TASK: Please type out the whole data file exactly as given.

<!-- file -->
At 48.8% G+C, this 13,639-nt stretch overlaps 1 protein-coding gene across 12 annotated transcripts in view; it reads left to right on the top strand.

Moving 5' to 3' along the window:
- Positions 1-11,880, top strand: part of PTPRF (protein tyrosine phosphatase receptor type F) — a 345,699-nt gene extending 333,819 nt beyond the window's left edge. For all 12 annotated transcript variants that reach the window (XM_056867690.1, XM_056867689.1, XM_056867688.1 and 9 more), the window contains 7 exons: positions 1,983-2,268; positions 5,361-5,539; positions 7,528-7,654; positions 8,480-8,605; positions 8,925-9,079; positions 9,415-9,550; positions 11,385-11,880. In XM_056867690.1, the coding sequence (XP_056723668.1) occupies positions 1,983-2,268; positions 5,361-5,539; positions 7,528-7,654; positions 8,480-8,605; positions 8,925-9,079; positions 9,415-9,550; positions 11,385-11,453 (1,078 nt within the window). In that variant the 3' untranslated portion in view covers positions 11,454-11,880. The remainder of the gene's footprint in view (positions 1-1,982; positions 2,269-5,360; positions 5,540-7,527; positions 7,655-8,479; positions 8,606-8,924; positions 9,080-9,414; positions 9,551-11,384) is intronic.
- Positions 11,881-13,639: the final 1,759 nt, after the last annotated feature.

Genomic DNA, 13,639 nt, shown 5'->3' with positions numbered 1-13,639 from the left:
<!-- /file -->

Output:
At 48.8% G+C, this 13,639-nt stretch overlaps 1 protein-coding gene across 12 annotated transcripts in view; it reads left to right on the top strand.

Moving 5' to 3' along the window:
- Positions 1-11,880, top strand: part of PTPRF (protein tyrosine phosphatase receptor type F) — a 345,699-nt gene extending 333,819 nt beyond the window's left edge. For all 12 annotated transcript variants that reach the window (XM_056867690.1, XM_056867689.1, XM_056867688.1 and 9 more), the window contains 7 exons: positions 1,983-2,268; positions 5,361-5,539; positions 7,528-7,654; positions 8,480-8,605; positions 8,925-9,079; positions 9,415-9,550; positions 11,385-11,880. In XM_056867690.1, the coding sequence (XP_056723668.1) occupies positions 1,983-2,268; positions 5,361-5,539; positions 7,528-7,654; positions 8,480-8,605; positions 8,925-9,079; positions 9,415-9,550; positions 11,385-11,453 (1,078 nt within the window). In that variant the 3' untranslated portion in view covers positions 11,454-11,880. The remainder of the gene's footprint in view (positions 1-1,982; positions 2,269-5,360; positions 5,540-7,527; positions 7,655-8,479; positions 8,606-8,924; positions 9,080-9,414; positions 9,551-11,384) is intronic.
- Positions 11,881-13,639: the final 1,759 nt, after the last annotated feature.

Genomic DNA, 13,639 nt, shown 5'->3' with positions numbered 1-13,639 from the left: